• Tobin Moore
  • Kai Koru
  • Bryan Utesch
  • Jenn Morgan
  • Jonathan Thaler
  • Nance & Jack Williford
  • Julia Evans
  • William Croft

Thanks!

 

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Crafting Community: Do’s and Don’t’s

Aspirational Egalitarianism

by Raven Cotyledon

The Federation of Egalitarian Communities is a network of North American communes. As the name implies the communities involved have a commitment to equality and egalitarianism. Unfortunately, these communities are filled with flawed and fallible human beings, as is the nature of any human endeavor.  Thus, as the title of my post suggests, egalitarianism is an aspiration, something aimed for but not always accomplished.

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Right now the FEC is struggling with questions about how to better live up to its name. Racism, sexism, classism, homophobia, and transphobia (and more) are all found in our communities because these oppressions are a basic part of our society and the communes are not separate from society.   The communities are mostly white, mostly middle-class, and while there is a decent percentage of women, there is still misogyny, and while we try to be a safe place for queer and transfolk, it isn’t always true.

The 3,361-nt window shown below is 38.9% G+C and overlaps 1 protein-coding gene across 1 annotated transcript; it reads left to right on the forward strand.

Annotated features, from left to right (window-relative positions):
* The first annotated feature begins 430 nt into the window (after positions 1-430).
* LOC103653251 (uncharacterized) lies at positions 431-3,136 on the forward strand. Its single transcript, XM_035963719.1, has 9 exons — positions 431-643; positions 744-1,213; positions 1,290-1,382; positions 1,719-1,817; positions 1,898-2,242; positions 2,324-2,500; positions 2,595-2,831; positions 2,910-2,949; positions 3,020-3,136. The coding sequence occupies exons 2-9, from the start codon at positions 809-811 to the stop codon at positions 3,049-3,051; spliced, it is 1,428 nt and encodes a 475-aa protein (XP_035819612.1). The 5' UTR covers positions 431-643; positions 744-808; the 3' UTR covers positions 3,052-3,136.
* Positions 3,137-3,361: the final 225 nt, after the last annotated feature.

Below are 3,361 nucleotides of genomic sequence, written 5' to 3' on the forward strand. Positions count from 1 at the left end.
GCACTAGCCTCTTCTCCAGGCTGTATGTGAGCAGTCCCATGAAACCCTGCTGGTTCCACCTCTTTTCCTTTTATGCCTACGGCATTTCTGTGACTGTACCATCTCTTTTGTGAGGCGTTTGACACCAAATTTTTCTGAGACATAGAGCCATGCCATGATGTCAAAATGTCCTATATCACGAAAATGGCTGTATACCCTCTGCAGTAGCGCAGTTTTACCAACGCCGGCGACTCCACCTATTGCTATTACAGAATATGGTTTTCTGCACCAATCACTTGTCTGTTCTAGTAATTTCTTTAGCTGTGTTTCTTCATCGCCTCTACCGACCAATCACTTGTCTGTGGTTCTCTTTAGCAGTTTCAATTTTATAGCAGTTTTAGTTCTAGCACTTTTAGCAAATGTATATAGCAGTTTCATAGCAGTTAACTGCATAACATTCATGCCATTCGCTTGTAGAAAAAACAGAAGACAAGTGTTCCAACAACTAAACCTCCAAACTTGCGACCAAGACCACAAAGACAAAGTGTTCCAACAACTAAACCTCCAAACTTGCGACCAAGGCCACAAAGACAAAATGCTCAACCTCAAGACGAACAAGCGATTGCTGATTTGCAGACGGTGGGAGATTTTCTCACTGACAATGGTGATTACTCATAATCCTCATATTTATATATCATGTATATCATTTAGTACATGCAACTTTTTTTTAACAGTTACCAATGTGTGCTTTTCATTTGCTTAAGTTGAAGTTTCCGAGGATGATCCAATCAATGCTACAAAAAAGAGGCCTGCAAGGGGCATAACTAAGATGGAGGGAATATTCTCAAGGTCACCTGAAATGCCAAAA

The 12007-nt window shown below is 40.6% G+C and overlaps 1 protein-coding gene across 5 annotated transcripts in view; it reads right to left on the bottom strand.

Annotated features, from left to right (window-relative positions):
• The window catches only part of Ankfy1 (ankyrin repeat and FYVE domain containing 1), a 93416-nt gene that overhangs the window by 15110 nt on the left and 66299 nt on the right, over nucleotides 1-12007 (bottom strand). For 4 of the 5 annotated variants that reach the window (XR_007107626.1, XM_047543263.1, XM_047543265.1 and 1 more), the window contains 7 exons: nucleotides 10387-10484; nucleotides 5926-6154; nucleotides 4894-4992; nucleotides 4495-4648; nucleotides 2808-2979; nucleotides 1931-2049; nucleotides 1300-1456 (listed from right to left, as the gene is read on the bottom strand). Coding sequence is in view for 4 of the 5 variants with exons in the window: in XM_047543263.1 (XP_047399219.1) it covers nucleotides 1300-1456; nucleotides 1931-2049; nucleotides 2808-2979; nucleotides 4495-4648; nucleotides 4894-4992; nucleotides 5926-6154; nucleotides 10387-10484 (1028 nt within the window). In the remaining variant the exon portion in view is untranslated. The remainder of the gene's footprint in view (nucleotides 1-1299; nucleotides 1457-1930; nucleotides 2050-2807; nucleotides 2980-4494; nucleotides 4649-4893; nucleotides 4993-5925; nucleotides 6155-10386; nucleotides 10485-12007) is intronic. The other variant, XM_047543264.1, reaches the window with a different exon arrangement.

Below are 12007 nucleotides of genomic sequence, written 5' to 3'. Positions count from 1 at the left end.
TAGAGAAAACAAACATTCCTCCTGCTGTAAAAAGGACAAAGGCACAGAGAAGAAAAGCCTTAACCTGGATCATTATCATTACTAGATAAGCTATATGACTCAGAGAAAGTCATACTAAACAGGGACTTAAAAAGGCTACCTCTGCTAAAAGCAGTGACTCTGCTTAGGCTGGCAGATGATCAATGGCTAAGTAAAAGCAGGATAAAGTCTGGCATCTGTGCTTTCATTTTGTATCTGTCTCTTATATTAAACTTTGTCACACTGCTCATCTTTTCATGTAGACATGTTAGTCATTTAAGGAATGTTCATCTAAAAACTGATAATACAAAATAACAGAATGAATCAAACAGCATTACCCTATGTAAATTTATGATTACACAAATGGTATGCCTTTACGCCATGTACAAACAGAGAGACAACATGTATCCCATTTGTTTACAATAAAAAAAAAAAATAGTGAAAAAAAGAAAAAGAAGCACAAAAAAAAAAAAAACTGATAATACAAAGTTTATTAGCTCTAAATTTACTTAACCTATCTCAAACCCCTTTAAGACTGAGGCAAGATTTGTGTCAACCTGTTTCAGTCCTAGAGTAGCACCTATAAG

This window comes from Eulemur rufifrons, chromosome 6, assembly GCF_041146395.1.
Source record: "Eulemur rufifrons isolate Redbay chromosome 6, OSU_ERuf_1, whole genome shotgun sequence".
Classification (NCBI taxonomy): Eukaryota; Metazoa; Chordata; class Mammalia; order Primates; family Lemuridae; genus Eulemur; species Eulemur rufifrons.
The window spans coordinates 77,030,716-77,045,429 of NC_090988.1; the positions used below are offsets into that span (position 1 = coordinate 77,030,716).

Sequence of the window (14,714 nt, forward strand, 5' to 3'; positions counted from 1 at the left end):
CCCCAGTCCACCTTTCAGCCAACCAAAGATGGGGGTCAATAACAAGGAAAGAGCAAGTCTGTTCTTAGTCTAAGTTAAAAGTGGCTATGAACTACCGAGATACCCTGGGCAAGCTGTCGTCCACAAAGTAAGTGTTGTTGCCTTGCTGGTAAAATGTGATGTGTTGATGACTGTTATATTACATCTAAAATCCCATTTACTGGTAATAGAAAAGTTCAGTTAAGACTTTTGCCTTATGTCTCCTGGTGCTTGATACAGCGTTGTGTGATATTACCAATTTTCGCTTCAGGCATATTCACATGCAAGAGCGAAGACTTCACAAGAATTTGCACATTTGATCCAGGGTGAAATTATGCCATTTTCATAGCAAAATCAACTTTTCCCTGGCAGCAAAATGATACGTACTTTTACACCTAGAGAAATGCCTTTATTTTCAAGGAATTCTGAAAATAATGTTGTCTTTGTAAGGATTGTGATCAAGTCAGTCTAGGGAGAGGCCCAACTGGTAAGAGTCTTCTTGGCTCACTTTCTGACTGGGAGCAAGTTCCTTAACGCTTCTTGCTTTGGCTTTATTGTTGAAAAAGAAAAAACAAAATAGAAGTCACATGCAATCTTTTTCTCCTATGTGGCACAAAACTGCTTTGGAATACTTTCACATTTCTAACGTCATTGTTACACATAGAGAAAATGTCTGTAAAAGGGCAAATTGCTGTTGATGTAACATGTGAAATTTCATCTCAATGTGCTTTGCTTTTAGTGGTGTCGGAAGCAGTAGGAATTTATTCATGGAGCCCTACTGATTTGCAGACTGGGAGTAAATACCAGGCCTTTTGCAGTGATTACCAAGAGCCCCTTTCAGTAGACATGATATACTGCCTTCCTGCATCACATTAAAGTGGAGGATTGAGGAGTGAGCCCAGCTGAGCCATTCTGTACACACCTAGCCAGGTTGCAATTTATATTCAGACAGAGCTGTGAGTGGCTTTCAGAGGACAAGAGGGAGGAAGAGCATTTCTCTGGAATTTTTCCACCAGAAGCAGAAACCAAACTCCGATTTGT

So the work is about how to change that. How can these communities reflect the world we want rather than the world we have?  I would suggest that the first step is to acknowledge that we are still far from where we want to be. At Twin Oaks they give visitors a booklet with the title “Not Utopia Yet.”  This reflects both where we are and where we want to go.

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Each year the FEC has an assembly of representatives from the member communities and the  Communities-in-Dialogue where we talk about pressing issues in the communities. Figuring out how we can really become more egalitarian is one of the top topics this year.


 

Thanks for reading! This post was made possible by our patrons on Patreon. The Commune Life team works hard to bring you these stories about our lives in community, and that work couldn’t happen without support from our audience. So if you liked this article, and want to help us make more like it, head on over to https://www.patreon.com/communelife to join us!